For a “from scratch” transfer with rsync, I recommend using the ‘-W’ (copy files whole, without delta algorithm). I forgot to do benchmark with that when I had the chance, but in my experience, it is faster to start when it’s a fresh rsync or ‘from scratch’ as you put it.

  2. Benjamin Franz
    December 9th, 2013 at 17:02 | #2

    Argh. Kill it…. Sorry dude – didn’t really the blog formatting was going to eat the code that badly.

    >”Note that rsync protocol itself is pretty darn efficient, slightly faster than http://FTP.”

    Only if you are doing an update in my experience. Then it absolutely rocks.

    But to make a ‘from scratch’ transfer of many files over ssh scream I haven’t found anything better than tar piped through ssh with arcfour encryption. It can pretty much saturate the network (as long as your hard drives are fast enough) on even pretty old CPUs. About 2x compared with rsync over ssh in my experience on the same hardware.

    I found it so convenient that I actually wrote a Perl wrapper script some years ago for it:

    http://snowhare.com/utilities/script_tricks/pull-sync-via-tar.pl

    http://snowhare.com/utilities/script_tricks/push-sync-via-tar.pl

  3. Benjamin Franz
    December 9th, 2013 at 16:57 | #3

    >”Note that rsync protocol itself is pretty darn efficient, slightly faster than FTP.”

    Only if you are doing an update in my experience. Then it absolutely rocks.

    But to make a ‘from scratch’ transfer of many files over ssh scream I haven’t found anything better than tar piped through ssh with arcfour encryption. It can pretty much saturate the network (as long as your hard drives are fast enough) on even pretty old CPUs. About 2x compared with rsync over ssh in my experience on the same hardware.

    I found it so convenient that I actually wrote a Perl wrapper script some years ago for it:

    #!/usr/bin/perl

    use strict;
    use warnings;

    use Pod::Usage qw(pod2usage);
    use Getopt::Long qw(GetOptions);

    $|++;

    #our ($tar, $ssh) = (‘/bin/tar’, ‘/usr/bin/ssh -2 -c arcfour -T -x’);
    our ($tar, $ssh) = (‘tar’, ‘ssh -2 -c arcfour -T -x’);
    our $tar_options = ‘–exclude=sys –exclude=proc –exclude=mnt –exclude=*/lost+found –exclude=cache’;
    my ($help, $man, $debug, $dry_run) = (0,0,0,0);
    my $source_dir = ‘/’;
    my ($target_host, $target_dir);

    GetOptions( ‘target_host=s’ => \$target_host,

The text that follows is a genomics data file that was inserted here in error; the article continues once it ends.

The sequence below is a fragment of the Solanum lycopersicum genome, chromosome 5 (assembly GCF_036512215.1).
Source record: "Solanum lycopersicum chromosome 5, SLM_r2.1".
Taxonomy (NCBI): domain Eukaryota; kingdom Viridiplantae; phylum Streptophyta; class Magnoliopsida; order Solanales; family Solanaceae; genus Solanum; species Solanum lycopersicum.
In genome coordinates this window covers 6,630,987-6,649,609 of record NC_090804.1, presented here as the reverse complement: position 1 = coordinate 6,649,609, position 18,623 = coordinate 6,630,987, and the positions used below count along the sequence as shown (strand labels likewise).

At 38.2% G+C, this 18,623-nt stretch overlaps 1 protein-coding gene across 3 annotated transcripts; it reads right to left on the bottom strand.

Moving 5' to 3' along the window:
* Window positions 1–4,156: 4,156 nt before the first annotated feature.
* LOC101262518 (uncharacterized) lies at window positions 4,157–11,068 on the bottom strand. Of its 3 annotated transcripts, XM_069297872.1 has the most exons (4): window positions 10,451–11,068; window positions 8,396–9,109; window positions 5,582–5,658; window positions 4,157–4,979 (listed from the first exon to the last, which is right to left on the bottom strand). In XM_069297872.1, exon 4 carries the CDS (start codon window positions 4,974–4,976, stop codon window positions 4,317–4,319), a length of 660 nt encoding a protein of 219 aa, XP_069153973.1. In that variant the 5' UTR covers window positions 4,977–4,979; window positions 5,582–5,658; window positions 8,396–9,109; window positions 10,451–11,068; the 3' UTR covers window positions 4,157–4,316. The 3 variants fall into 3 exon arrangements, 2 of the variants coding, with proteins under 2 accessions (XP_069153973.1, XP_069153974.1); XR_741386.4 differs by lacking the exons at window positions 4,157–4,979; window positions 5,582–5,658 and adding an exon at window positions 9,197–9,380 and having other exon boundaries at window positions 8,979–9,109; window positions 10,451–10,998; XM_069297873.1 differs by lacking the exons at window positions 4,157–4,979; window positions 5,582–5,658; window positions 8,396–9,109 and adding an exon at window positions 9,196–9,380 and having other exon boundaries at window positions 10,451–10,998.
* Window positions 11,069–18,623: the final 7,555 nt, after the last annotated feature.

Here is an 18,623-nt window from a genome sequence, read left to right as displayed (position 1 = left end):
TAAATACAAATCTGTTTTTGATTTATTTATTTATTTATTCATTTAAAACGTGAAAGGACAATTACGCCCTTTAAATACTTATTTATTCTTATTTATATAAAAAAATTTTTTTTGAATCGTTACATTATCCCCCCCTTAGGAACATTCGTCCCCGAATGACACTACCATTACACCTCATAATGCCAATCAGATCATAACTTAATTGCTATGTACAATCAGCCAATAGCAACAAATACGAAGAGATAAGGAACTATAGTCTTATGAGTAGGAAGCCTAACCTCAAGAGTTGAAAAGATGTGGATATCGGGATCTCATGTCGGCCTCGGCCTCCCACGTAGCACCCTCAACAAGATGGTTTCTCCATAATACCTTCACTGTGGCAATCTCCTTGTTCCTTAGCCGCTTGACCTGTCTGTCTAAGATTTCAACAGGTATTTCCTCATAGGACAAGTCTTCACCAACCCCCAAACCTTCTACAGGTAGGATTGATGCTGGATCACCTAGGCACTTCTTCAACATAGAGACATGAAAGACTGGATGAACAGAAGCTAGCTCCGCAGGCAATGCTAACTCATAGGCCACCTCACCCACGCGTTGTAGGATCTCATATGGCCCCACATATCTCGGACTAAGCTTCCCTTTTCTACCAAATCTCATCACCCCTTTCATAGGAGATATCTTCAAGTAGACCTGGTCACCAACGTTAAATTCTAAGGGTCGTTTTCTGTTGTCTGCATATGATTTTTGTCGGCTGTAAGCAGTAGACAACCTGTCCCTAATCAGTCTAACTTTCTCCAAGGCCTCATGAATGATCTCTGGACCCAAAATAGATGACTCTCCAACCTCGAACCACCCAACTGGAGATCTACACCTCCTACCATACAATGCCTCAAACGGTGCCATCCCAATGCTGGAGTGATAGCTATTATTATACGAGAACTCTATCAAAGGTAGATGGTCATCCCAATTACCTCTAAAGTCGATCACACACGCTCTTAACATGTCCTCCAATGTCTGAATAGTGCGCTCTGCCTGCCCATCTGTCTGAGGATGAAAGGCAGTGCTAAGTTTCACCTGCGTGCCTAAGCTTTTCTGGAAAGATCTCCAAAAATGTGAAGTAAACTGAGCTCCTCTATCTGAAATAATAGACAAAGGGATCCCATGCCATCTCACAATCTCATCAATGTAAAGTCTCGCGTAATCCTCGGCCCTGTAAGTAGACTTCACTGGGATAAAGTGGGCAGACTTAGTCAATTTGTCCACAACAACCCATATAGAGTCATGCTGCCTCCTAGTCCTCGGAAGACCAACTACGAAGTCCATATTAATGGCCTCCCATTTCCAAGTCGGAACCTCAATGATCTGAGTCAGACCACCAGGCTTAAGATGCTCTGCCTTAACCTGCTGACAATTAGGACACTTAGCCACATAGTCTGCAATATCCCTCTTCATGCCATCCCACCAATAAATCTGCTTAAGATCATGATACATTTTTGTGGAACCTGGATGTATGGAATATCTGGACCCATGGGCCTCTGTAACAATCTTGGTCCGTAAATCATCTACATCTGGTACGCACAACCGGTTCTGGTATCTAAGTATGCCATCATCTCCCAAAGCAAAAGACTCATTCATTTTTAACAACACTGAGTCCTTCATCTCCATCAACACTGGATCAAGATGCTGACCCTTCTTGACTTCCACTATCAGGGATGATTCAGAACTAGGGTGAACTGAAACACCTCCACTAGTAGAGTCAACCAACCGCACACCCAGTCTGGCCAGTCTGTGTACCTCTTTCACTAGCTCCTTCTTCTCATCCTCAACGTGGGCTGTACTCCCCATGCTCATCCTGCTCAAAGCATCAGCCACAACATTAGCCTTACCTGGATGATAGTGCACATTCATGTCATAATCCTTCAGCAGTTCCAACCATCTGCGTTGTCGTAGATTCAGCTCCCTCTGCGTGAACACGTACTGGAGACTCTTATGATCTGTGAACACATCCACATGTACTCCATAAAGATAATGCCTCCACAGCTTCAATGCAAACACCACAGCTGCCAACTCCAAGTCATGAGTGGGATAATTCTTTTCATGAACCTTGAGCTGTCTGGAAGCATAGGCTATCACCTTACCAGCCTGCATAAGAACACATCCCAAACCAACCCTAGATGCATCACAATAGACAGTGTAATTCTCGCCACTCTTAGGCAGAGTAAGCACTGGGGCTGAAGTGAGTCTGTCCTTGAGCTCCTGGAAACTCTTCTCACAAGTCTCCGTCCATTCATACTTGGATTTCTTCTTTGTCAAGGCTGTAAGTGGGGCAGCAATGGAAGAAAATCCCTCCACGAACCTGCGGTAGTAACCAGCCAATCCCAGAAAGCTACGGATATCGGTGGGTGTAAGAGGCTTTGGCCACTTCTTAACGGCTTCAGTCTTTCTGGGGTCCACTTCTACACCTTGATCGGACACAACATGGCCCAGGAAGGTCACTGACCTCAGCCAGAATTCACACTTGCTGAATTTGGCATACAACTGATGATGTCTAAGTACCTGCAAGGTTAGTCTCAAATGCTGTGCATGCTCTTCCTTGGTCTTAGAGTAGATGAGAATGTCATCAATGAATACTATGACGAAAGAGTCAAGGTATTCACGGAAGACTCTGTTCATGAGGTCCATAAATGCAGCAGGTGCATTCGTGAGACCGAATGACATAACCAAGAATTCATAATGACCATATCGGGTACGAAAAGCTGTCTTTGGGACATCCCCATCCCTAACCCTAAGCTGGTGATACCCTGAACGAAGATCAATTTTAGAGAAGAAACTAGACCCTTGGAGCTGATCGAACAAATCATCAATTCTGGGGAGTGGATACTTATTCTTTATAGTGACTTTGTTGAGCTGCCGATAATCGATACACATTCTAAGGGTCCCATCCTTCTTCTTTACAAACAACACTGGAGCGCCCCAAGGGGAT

‘source_dir=s’ => \$source_dir,
    ‘target_dir=s’ => \$target_dir,
    ‘debug!’ => \$debug,
    ‘dry-run!’ => \$dry_run,
    ‘help|?’ => \$help,
    ‘man!’ => \$man,
    ‘tar’ => \$tar,
    ‘tar-options’ => \$tar_options,
    ‘ssh’ => \$ssh,
    ) or pod2usage(2);

    pod2usage(1) if $help;
    my $errors = ”;
    if ((! defined ($target_dir)) || ($target_dir eq ”)) {
    $errors .= “Missing required –target_dir parameter\n”;
    }
    if ((! defined ($source_dir)) || ($source_dir eq ”)) {
    $errors .= “Missing required –target_host parameter\n”;
    }
    if ($errors ne ”) {
    print STDERR “\n$errors\n”;
    pod2usage( -exitstatus => 1, -verbose => 1);
    }
    if ($man) {
    pod2usage( -exitstatus => 0, -verbose => 2);
    }
    if ($dry_run) { print “Dry run\n”; }

    #######################################################################

    my $cmd = “$tar –directory=$source_dir $tar_options -Scpf – . | $ssh $target_host ‘$tar –directory=$target_dir -Spxf -‘”;
    if ($debug || $dry_run) { print “$cmd\n”; }
    if (! $dry_run) { system($cmd); }

    exit;

    1;

    #######################################################################
    #######################################################################
    #######################################################################

    __END__

    =head1 NAME

    push-sync-via-tar.pl – Performs remote backups using tar over ssh

    =head1 SYNOPSIS

    push-sync-via-tar.pl –target_host=example.com –source_dir=/ –target_dir=/backups/data/production-servers/daily/box1.example.com

    # Show full man page on program
    push-sync-via-tar.pl –man

    =cut

    =head1 DESCRIPTION

    Uses tar over an ssh connection to make a full image backup of a specified directory to a remote server.

    =head2 Notes

    By design this is a ‘as fast as we can possibly go’ implementation. It is I to make a full copy